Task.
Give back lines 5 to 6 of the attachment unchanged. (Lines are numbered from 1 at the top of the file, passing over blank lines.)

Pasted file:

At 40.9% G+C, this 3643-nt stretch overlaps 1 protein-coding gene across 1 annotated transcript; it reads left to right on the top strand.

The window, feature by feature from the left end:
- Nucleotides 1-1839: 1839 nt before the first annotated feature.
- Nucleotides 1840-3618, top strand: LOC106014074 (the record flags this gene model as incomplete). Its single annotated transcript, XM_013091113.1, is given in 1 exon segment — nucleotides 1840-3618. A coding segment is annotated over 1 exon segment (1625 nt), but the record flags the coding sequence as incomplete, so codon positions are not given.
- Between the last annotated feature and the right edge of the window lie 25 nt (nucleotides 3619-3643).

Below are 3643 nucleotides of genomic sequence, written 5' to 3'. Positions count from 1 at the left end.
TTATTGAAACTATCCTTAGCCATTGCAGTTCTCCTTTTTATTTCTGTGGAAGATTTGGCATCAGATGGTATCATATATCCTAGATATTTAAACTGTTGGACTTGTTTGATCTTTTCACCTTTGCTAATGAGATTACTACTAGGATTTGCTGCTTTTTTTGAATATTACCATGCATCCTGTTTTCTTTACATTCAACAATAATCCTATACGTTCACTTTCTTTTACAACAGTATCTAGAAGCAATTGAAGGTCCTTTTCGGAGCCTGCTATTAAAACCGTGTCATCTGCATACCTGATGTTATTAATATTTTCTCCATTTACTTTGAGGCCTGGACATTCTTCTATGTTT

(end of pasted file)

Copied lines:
- Between the last annotated feature and the right edge of the window lie 25 nt (nucleotides 3619-3643).

Below are 3643 nucleotides of genomic sequence, written 5' to 3'. Positions count from 1 at the left end.